‘Unlikely’ China and COMAC can break Airbus-Boeing duopoly: United CEO Scott Kirby

Two companies, Boeing and Airbus, have dominated the aviation industry for decades. But Boeing’s recent struggles with safety this year, as well as production shortages for both planemakers, could be pushing carriers to wonder whether it’s time to change up the competitive landscape.

“We need more competition in the aerospace business,” United Airlines CEO Scott Kirby said on the Air Show Podcast, according to aviation outlet The Air Current. Kirby said his airline wasn’t ready to splurge on planes from a non-Airbus, non-Boeing manufacturer just yet, but that it has “just started thinking” about cultivating a new supplier.

Boeing is still grappling with fallout from early January, when the door plug of a Boeing 737 Max 9, operated by Alaska Airlines, blew out midflight. That spurred closer scrutiny of Boeing’s manufacturing processes. The company has slowed production of its planes, annoying carriers who were expecting to receive Boeing jets this year.

Kirby has complained about Boeing’s struggles before, calling the 737 Max 9’s temporary grounding in January, ordered by the U.S. Federal Aviation Administration, the “straw that broke the camel’s back.”

Boeing’s competitor Airbus is also facing problems. Parts and labor shortages are reportedly forcing the European planemaker to delay deliveries to carriers. Hundreds of Airbus 320neo jets will also need to be grounded to replace faulty components in engines produced by supplier Pratt & Whitney.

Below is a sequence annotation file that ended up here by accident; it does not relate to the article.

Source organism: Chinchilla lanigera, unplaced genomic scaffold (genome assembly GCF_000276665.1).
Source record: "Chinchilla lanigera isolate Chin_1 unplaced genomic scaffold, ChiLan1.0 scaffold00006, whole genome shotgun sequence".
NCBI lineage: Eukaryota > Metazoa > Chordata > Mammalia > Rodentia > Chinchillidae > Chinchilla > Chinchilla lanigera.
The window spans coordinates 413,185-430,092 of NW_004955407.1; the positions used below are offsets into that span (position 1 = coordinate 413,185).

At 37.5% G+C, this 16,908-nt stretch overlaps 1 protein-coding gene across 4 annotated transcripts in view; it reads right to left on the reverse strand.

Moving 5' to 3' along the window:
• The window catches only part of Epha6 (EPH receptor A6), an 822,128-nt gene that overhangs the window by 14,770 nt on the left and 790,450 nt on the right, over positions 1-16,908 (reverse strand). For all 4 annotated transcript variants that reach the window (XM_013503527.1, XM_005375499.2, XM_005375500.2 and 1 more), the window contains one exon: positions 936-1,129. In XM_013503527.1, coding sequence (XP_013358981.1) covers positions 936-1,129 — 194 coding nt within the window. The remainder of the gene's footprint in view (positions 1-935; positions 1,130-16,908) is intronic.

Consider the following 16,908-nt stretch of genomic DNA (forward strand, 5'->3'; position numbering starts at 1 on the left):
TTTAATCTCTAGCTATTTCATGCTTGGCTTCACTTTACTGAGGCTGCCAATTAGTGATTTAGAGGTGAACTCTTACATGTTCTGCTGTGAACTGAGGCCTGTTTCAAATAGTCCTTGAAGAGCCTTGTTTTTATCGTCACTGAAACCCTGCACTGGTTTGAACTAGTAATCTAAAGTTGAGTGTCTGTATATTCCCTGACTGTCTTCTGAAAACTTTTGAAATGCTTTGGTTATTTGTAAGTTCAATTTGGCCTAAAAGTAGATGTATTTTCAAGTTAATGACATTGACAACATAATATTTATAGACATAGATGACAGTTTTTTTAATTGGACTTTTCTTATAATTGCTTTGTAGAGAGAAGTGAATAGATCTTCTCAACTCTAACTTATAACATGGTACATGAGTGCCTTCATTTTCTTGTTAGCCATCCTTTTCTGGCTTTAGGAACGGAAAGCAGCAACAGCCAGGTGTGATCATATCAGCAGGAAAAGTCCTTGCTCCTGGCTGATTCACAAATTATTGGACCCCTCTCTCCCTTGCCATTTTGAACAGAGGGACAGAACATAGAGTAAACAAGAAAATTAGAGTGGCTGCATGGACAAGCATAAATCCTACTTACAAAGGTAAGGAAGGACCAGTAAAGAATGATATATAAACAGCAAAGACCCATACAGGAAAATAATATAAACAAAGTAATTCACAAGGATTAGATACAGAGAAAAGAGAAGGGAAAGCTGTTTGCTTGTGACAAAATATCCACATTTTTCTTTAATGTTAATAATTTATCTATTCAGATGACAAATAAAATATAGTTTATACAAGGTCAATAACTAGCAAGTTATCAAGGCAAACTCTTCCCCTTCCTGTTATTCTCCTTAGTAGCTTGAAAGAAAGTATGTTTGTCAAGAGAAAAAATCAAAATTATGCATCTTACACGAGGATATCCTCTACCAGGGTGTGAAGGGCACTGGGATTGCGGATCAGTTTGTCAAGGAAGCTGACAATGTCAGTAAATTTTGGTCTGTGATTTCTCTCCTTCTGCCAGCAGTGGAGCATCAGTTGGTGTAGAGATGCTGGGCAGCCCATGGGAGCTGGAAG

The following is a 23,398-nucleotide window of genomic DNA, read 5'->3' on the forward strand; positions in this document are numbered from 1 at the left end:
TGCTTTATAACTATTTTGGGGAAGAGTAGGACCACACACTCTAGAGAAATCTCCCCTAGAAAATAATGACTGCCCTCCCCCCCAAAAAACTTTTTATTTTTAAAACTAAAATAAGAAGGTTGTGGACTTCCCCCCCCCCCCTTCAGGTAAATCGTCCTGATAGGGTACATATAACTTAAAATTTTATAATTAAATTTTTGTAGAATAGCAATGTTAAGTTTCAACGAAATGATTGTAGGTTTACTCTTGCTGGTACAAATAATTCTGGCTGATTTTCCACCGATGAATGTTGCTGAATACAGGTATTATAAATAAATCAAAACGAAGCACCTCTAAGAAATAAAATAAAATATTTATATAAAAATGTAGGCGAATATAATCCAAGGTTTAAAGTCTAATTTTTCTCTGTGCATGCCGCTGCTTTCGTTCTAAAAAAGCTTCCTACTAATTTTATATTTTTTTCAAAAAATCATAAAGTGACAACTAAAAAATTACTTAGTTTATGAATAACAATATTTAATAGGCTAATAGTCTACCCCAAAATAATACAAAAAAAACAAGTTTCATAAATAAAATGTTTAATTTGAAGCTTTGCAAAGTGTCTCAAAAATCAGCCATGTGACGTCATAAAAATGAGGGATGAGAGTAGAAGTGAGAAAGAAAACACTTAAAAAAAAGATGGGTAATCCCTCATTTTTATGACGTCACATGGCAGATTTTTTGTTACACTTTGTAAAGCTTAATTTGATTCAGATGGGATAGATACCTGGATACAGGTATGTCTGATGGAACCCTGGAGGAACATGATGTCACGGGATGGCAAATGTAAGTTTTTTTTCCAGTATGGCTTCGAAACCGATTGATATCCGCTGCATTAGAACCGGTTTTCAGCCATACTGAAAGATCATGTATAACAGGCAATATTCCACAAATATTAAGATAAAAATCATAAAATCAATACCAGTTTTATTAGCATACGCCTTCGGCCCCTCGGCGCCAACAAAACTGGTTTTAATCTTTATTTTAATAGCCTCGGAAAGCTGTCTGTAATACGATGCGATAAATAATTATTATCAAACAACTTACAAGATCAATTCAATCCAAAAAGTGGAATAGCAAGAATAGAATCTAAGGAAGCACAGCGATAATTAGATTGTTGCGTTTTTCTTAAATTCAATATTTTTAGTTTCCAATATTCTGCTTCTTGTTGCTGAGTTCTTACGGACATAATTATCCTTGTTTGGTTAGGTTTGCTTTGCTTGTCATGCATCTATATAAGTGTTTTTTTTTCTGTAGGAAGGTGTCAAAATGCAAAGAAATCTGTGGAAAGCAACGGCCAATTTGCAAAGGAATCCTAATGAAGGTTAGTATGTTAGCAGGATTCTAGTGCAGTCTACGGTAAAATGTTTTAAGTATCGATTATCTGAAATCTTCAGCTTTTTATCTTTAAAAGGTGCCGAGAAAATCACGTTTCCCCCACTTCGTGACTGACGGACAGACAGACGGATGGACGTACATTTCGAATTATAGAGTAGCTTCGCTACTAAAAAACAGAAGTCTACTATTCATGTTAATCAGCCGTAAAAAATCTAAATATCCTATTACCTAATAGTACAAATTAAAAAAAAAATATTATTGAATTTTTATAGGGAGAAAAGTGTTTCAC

COMAC as a third supplier?

But who might that third supplier be?

One possibility is COMAC and its C919 narrow-body jet, similar to Boeing’s 737 and Airbus’s A320. The Chinese state-owned manufacturer debuted the C919 at the Singapore Air Show earlier this year in its first international showing.

At the Fortune Innovation Forum earlier this year, Cathay Pacific CEO Ronald Lam suggested that the aviation world could be moving towards an “ABC market“: Airbus, Boeing and COMAC. The head of Hong Kong’s flagship airline, which currently uses both Boeing and Airbus jets, suggested that such “triangular competition” would be good for the industry.

Kirby, in his comments to the Air Show Podcast, isn’t quite so sure. “It’s not inevitable, I think it’s unlikely,” he said, in response to a question about whether a third supplier will be Chinese.

So far, only China-based airlines have committed to purchasing the C919, though Saudi Arabian airlines have reportedly expressed some interest in COMAC’s work. The C919 still needs to be approved by the European and U.S. regulators before it can operate commercially in those markets.

Even COMAC’s regional jet, the ARJ21, which has been in commercial use since 2016, has yet to be approved by U.S. regulators. (A small Indonesian airline is the only non-Chinese carrier to use the ARJ21)

Instead, Kirby thinks a new challenger could be Brazil’s Embraer.

Embraer is the industry’s third-largest manufacturer behind Boeing and Airbus. The Brazilian company currently manufacturers smaller regional jets with a capacity of just under 100. Yet Embraer is exploring the possibility of creating a next generation narrow-body jet, the Wall Street Journal reported in May.